September 5, 2008

The Farm and the City

Category: Farm and Garden :: Permalink

The relationship between the farm and the city, the rural and the urban, is more complex than I had supposed.  Contrary farmer Gene Logdson points out one aspect of that relationship that often goes overlooked:

… the proving ground for real change in farming has almost always been the garden.  Commercial farmers are good at improving their existing technologies, but rarely do they initiate pivotal new practices because they are financially strapped to the mass market and can’t afford to risk the possible profit loss of changing horses in mid-field.  New agricultural ideas come from gardens where financial profit is not a necessary goal; generally these gardens are city gardens.  Fresh new ideas in any institutionalized activity (and nothing is more institutionalized than agriculture except religion and education) almost always come from the outside.  Writes Jane Jacobs in her provocative 1969 book, The Economy of Citites: “Modern productive agriculture has been reinvented by grace of hundreds of innovations that were exported from the cities to the countryside, transplanted to the countryside, or imitated in the countryside.” 

For example, alfalfa was a medicinal plant in Paris a century before it became a farm crop throughout Europe.  Edward Faulkner wrote his revolutionary best-seller, Plowman’s Folly, based on experimentation he did in a garden near Elyria, Ohio, not on a farm.  It was city gardeners, not farmers, who, with ample supplies of manure from livery stables and street sweepings, brought real sophistication and efficiency to the use of animal manures for food production, as is amply clear from books like Benjamin Albaugh’s The Gardenette or City Back Yard Gardening, published in 1915.  It was urban influences, following the work of chemist Justus von Leibig in nineteenth-century Germany, that introduced to resisting farmers an agronomy based on chemicals.  Today it is city gardeners, following scientists like Sir Albert Howard and Dr. Selman Waksman, who have introduced, again to resisting farmers, the notion of an agriculture based intentionally on biology.  Leibig disproved the prevalent nineteenth-century notion that plants got all their food from humus.  But in proving that plants “eat” minerals, not humus, Leibig went to the opposite extreme and demeaned the practical necessity of humus, and humus-derived nutrients, for a sustainable and efficient agriculture.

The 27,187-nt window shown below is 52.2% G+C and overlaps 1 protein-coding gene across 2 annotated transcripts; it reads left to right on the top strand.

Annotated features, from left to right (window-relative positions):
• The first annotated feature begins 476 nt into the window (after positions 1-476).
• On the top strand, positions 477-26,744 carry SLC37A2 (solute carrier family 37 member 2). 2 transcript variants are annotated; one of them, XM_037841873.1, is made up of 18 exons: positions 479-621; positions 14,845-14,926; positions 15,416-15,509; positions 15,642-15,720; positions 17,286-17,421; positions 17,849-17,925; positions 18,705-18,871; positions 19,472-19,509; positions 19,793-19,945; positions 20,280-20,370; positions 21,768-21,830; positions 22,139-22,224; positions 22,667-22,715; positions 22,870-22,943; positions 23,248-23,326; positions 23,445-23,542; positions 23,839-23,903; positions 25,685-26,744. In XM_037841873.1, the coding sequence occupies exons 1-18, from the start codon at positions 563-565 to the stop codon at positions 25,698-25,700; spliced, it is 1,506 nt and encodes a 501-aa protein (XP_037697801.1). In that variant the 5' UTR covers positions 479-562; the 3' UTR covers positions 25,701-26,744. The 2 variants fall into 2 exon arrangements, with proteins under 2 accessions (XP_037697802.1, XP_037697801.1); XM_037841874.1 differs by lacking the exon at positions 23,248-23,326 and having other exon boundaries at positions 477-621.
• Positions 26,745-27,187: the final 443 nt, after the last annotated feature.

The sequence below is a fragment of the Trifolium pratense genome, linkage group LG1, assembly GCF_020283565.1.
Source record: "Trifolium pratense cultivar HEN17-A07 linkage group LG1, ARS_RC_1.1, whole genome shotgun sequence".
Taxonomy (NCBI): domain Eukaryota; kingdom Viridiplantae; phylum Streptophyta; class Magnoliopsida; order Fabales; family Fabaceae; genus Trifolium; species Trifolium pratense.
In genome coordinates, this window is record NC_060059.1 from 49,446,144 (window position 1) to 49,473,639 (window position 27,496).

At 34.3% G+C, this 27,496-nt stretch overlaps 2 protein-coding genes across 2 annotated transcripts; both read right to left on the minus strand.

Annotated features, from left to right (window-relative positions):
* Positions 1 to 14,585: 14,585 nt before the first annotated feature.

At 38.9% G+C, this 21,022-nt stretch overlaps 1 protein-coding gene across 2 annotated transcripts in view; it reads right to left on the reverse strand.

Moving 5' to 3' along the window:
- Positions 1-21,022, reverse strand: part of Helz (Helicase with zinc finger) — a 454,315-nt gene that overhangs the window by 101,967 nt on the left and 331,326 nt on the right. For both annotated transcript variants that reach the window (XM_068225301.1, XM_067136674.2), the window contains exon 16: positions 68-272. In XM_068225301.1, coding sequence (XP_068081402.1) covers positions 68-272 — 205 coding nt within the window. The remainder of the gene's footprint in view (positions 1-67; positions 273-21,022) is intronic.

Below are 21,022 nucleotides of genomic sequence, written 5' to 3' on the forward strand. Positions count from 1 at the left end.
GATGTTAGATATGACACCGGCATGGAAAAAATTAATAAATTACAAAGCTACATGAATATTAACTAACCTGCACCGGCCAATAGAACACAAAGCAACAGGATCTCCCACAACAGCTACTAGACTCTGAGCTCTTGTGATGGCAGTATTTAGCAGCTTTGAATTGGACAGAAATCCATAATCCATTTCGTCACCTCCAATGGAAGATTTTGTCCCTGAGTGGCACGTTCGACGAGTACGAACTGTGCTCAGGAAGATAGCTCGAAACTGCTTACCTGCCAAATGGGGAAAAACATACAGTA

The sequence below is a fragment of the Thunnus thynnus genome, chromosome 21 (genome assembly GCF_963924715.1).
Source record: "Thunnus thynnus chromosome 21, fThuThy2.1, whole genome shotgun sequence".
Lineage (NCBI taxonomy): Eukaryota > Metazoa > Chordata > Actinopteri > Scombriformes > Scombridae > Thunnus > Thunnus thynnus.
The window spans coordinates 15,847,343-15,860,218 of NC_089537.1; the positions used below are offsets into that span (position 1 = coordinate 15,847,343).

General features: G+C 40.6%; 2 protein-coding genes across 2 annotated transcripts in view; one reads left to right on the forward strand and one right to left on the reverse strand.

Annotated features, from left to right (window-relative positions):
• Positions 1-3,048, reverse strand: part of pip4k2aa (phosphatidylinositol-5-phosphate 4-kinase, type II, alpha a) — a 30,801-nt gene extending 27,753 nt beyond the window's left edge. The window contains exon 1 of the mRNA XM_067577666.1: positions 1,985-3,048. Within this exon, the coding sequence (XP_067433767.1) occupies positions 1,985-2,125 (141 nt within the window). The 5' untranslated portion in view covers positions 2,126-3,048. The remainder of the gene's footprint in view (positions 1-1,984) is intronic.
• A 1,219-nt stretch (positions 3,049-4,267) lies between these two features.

The whole organic farming movement, which now extends even to cotton, a crop once thought impossible to grow without toxic chemicals, was of course inspired by city gardeners. — Gene Logsdon, The Contrary Farmer, pp. 40-41.

Logsdon goes on, giving more examples.  You will have noticed, of course, that his list of examples includes some things that haven’t been great developments.  But good or bad, Logsdon says, many of the important developments in farming have been developed in and tested on gardens, urban gardens. 

Posted by John Barach @ 1:57 pm | Discuss (0)

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